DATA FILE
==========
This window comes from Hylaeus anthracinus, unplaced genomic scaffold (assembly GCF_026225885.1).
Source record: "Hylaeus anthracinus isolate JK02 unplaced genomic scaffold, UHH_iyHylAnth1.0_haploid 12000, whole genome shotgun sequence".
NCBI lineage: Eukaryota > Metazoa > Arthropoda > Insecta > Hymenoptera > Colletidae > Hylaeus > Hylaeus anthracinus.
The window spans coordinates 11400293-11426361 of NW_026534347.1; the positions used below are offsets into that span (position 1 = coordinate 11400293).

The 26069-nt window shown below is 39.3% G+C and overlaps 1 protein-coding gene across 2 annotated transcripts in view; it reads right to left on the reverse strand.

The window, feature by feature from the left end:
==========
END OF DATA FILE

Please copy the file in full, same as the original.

This window comes from Hylaeus anthracinus, unplaced genomic scaffold (assembly GCF_026225885.1).
Source record: "Hylaeus anthracinus isolate JK02 unplaced genomic scaffold, UHH_iyHylAnth1.0_haploid 12000, whole genome shotgun sequence".
NCBI lineage: Eukaryota > Metazoa > Arthropoda > Insecta > Hymenoptera > Colletidae > Hylaeus > Hylaeus anthracinus.
The window spans coordinates 11400293-11426361 of NW_026534347.1; the positions used below are offsets into that span (position 1 = coordinate 11400293).

The 26069-nt window shown below is 39.3% G+C and overlaps 1 protein-coding gene across 2 annotated transcripts in view; it reads right to left on the reverse strand.

The window, feature by feature from the left end: